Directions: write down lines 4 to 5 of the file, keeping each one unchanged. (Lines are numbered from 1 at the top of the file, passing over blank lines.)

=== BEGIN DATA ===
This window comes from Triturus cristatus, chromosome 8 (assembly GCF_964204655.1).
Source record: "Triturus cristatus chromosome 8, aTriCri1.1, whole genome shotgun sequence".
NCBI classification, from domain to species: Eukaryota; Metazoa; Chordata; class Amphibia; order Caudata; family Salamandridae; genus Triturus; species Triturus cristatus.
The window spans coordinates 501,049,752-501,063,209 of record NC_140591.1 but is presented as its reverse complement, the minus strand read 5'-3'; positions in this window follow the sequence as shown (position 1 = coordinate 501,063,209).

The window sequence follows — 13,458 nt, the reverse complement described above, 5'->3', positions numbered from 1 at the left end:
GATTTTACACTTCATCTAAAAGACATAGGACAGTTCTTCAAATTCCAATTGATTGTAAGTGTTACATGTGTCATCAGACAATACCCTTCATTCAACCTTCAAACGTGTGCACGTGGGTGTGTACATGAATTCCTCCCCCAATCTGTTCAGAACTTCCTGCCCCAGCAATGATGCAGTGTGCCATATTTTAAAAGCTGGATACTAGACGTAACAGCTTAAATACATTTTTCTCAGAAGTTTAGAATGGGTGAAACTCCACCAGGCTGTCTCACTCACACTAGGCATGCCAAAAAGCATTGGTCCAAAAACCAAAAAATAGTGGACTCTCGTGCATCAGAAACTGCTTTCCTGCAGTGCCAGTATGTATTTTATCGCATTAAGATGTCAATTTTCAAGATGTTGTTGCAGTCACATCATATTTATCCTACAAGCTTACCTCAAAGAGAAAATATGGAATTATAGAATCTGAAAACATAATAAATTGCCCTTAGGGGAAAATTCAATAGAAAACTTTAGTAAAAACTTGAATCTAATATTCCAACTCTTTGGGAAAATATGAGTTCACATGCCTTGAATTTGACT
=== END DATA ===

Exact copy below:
The window spans coordinates 501,049,752-501,063,209 of record NC_140591.1 but is presented as its reverse complement, the minus strand read 5'-3'; positions in this window follow the sequence as shown (position 1 = coordinate 501,063,209).

The window sequence follows — 13,458 nt, the reverse complement described above, 5'->3', positions numbered from 1 at the left end: